Crawford, Robert H
CATEGORIES2022 Conference Papers Conference Papers
The uptake of smart building management systems has increased in recent years, in both new and refurbished buildings, aided by technological advances such as smart sensors, Internet of Things (IoT), cloud-based computing and data-driven control approaches. Many studies have reported the energy saving potential of employing systems which leverage indoor environmental and occupancy information collected in real-time to better manage building services. The increased uptake of these systems means that natural resource demands and environmental effects associated with the extraction of raw materials, processing and manufacture, installation, maintenance, and replacements as well as the supporting supply chain activities have increased the embodied environmental impacts of buildings. However, these embodied impacts are often overlooked in most studies that consider the environmental benefits of smart building energy management systems. The economic feasibility of these systems is also underreported, which is important given the additional hardware and services necessary to fulfil the functional requirements of these systems; studies that reported the cost effectiveness of deploying these systems are often based on simple payback calculations. In addition, from a social perspective, the production of these systems involves many raw materials, the extraction and processing of which may potentially be associated with challenges such as human rights violation and human health concerns. Accordingly, this study reviews existing research on the life cycle sustainability assessment of smart building management systems. The findings highlight the lack of comprehensive studies on the life cycle sustainability assessment of smart building management systems in buildings.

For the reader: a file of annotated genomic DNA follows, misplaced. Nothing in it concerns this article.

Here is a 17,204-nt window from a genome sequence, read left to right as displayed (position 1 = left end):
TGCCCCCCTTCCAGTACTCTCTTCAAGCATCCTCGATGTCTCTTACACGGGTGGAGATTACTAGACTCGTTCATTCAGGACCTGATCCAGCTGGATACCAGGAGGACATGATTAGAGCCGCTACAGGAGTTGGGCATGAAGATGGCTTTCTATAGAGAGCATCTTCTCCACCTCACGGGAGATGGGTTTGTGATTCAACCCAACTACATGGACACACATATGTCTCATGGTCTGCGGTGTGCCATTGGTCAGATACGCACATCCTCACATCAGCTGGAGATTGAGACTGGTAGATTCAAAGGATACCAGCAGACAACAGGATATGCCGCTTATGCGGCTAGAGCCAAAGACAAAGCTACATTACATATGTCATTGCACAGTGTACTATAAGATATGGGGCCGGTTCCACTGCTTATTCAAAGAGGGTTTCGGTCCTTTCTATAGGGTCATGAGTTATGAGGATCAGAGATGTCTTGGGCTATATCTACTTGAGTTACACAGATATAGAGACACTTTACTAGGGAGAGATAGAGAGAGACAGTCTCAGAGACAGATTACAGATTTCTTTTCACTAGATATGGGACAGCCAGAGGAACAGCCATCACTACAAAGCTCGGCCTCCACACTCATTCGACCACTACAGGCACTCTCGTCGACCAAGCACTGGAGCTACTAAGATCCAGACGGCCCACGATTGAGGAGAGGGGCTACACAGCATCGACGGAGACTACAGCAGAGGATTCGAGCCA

Keywords: Life cycle sustainability assessment; smart building; smart building management system; office building.